Trump Tramples On National Environmental Policy Act In New Executive Order

Sign up for daily news updates from CleanTechnica on email. Or follow us on Google News!

The National Environmental Policy Act was signed into law by Richard Nixon 50 years ago.

According to the EPA, “The National Environmental Policy Act (NEPA) was one of the first laws ever written that establishes the broad national framework for protecting our environment. NEPA’s basic policy is to assure that all branches of government give proper consideration to the environment prior to undertaking any major federal action that significantly affects the environment.

“NEPA requirements are invoked when airports, buildings, military complexes, highways, parkland purchases, and other federal activities are proposed. Environmental Assessments (EAs) and Environmental Impact Statements (EISs), which are assessments of the likelihood of impacts from alternative courses of action, are required from all Federal agencies and are the most visible NEPA requirements.”

Atlantic Coast Pipeline
Image credit: Atlantic Coast Pipeline

Last week, the sociopath in charge of the US government signed an executive order declaring that the country is experiencing a national emergency as a result of the economic slowdown resulting from the coronavirus pandemic. The national emergency designation means the burdens imposed by NEPA can be ignored, at least temporarily. The order directs all federal agencies to waive long-standing environmental laws in order to speed up federal approval for new mines, highways, pipelines, and other infrastructure projects, particularly those that impact federal lands.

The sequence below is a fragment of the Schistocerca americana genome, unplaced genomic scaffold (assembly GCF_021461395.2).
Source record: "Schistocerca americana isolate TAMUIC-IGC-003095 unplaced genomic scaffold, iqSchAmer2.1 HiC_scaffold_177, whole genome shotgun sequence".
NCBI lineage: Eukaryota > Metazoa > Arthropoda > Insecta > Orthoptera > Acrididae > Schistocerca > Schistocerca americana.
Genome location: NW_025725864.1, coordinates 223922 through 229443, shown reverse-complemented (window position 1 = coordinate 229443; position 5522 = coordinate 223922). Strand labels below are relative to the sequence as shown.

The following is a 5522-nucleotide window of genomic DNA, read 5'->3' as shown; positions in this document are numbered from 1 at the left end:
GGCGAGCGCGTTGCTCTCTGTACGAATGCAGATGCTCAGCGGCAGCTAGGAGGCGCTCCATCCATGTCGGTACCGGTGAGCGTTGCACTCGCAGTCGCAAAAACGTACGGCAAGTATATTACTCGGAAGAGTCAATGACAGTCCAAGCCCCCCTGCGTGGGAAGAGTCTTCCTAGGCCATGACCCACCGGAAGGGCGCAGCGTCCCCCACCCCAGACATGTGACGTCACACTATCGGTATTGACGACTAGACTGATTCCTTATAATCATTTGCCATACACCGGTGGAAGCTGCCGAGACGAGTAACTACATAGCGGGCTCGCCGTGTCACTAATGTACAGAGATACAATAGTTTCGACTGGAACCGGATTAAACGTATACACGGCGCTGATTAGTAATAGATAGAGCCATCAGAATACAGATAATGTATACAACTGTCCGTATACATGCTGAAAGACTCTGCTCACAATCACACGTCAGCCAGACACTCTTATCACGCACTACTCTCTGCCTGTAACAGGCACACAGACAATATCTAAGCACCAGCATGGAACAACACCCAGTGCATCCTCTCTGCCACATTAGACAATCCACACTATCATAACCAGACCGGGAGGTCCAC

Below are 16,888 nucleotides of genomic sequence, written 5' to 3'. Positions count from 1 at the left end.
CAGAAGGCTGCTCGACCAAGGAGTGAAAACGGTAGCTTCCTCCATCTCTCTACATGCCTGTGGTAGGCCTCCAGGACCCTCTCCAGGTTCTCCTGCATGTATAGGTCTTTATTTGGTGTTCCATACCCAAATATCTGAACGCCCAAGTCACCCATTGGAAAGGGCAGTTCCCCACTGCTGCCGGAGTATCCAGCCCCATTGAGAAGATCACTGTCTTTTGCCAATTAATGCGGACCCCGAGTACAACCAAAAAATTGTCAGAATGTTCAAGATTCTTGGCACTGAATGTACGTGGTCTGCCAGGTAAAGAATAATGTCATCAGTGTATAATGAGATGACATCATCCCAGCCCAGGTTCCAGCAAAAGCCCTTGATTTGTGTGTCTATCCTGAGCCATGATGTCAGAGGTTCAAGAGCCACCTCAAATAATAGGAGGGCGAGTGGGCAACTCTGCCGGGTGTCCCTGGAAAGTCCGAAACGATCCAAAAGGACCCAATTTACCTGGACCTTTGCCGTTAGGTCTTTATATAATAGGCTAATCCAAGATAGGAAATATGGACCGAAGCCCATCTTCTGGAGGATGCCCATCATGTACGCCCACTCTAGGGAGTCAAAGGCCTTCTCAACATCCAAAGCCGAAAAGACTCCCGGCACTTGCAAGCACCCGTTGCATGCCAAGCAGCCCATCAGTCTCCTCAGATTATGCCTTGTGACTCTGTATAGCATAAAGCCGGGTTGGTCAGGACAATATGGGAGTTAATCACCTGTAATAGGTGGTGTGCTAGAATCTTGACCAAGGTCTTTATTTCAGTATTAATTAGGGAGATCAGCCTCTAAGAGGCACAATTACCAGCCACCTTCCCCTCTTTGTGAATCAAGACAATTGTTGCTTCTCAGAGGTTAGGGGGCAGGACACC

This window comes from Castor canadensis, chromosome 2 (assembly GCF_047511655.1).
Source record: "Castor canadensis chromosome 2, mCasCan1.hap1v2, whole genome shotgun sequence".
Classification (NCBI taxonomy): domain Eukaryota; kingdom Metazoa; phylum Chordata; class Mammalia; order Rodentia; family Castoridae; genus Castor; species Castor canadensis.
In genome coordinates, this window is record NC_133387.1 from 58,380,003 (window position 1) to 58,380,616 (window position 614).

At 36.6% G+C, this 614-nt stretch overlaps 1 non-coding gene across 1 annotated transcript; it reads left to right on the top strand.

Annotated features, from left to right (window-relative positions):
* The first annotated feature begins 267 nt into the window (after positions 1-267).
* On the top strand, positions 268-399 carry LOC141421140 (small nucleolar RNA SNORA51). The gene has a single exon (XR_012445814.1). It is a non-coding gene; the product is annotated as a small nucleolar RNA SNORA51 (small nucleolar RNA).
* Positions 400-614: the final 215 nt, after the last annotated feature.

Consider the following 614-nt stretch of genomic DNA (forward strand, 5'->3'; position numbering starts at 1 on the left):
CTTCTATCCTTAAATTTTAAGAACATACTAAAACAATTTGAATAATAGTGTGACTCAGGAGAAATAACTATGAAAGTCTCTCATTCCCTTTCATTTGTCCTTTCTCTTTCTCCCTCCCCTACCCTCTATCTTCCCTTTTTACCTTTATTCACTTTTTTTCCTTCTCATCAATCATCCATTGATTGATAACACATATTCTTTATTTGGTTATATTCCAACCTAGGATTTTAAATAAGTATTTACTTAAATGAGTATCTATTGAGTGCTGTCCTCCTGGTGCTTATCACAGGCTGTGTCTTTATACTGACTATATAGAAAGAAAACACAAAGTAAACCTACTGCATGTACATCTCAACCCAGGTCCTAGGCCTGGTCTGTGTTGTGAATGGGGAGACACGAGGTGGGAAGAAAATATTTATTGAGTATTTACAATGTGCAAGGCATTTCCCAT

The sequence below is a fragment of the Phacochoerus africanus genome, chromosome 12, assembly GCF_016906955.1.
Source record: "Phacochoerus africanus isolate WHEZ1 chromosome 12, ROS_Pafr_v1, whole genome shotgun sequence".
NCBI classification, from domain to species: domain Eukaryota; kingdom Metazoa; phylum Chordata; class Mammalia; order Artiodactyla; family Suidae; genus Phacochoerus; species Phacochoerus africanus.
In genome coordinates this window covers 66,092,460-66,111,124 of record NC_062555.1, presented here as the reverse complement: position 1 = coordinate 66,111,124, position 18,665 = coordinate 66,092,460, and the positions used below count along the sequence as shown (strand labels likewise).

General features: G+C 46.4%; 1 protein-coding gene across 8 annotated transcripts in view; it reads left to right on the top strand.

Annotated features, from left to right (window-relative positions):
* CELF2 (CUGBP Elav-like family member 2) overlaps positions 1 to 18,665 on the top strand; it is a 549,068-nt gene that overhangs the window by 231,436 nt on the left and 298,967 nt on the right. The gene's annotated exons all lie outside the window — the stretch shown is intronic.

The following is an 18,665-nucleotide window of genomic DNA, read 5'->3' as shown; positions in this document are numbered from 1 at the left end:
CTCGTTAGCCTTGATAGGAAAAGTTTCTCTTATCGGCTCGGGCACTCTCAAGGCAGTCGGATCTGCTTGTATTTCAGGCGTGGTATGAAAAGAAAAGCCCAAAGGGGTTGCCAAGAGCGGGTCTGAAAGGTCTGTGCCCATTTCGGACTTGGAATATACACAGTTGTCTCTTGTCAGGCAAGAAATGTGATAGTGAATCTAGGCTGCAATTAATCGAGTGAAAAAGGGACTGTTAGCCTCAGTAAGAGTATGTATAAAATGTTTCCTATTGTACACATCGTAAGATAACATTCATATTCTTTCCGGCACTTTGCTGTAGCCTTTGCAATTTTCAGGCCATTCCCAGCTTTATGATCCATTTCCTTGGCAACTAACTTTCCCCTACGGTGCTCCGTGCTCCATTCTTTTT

“Unnecessary regulatory delays will deny our citizens opportunities for jobs and economic security, keeping millions of Americans out of work and hindering our economic recovery from the national emergency,” the executive order states.

Certain segments of the economy are cheering the move. Care to guess who they are? Did you say the oil and gas industries? Oh, you betcha. The drillers are positively salivating at the prospect of getting back to business as usual despite a sharp drop in demand for their death dealing products.

“Removing bureaucratic barriers that stifle economic growth is paramount to getting American energy workers back in their jobs and spurring business investment that gets our economy moving again,” said American Exploration and Production Council chief executive Anne Bradbury, according to the Washington Post. Her group represents the country’s shale industry and large producers of oil and gas. “We value the importance of these reforms now, and underscore the need for finalizing rules across regulatory agencies that will implement permanent reforms.”

American Gas Association President Karen Harbert said the directive “rebalances the permitting process to consider environmental impacts and the need for infrastructure, jobs and affordable energy.”

Not So Fast, Donald

The problem is, anyone who relies on the executive order could spend more time in federal court defending legal challenges than actually building stuff.